|Titanium: ITA Europe conference points to continued strong demand|
Posted on 16th May 2019 in General News.
Speakers at the International Titanium Association’s European conference, held 13-15th May in Vienna, reiterated the positive outlook for titanium driven principally by demand from the aerospace sector.
Thierry Viguier of engine-maker Safran noted that between 2016 and 2018 the company had achieved production rates for its LEAP engine that took 20 years to achieve for the CFM-56 and that it expects to deliver in 2019 around 1,800 LEAP engines, the Safran-built stages of which contain up to 30% more titanium than the older model.
Airbus’ Laurent Jara highlighted strong growth in passenger traffic and the requirement for 37,400 new aircraft by 2037, according to the company’s commercial market forecast which, Jara noted, was intentionally conservative. He also drew attention to Airbus’ record order-book backlog of 7,577 aircraft.
On the supply side, UKTMP’s Sylvain Gehler reported an increase in titanium sponge output in 2018 as well as an expansion of Chinese production capacity. Gehler cautioned that high feedstock prices, driven by demand from the much larger titanium dioxide pigment industry, threatened to impact the ability of producers to maintain the high levels of capacity utilisation required to meet strong future demand.
As the largest single end-use for titanium, continued positive growth forecasts within the commercial aerospace market will result in both opportunities and challenges for the titanium industry. Ongoing efforts to ramp-up the production of airframes and engines has put pressure on various points of the titanium supply chain. As Bessie Williams of Arconic noted in her speech to delegates, end-market demand was not an issue for the titanium sector, but rather the ability of the supply chain to deliver the backlog.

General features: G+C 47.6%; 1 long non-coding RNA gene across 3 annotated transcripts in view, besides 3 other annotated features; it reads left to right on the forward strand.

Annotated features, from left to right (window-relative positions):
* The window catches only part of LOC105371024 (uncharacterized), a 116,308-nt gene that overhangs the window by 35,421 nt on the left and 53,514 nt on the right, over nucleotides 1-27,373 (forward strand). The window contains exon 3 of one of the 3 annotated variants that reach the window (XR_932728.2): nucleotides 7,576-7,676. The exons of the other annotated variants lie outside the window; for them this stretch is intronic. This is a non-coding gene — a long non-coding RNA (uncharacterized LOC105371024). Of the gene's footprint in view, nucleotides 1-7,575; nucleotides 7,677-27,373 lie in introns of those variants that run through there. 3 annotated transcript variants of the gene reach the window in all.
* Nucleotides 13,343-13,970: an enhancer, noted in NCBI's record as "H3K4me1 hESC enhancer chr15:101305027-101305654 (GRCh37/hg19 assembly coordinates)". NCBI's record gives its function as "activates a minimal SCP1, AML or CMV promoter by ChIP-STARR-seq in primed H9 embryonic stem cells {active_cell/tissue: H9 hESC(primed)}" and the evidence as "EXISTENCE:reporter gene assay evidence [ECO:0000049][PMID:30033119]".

Additionally, titanium remains a high-cost material and OEMs are keen to encourage investments and innovations to improve the efficiency of titanium supply and use, to ensure it remains a cost-effective material. Related topics discussed at the event included the development of additive manufacturing and powder production technologies, as well as titanium metal recycling operations.
Indeed, the conference further highlighted the far-reaching applications for the high-strength, lightweight metal, with industrial users supporting titanium as the “metal of choice” for various anti-corrosion applications, while its biocompatibility has made it a popular metal for medical uses such as orthopaedics. Similarly, consumer markets such as architecture and kitchenware could rapidly expand their titanium use, particularly for higher-end projects and appliances.
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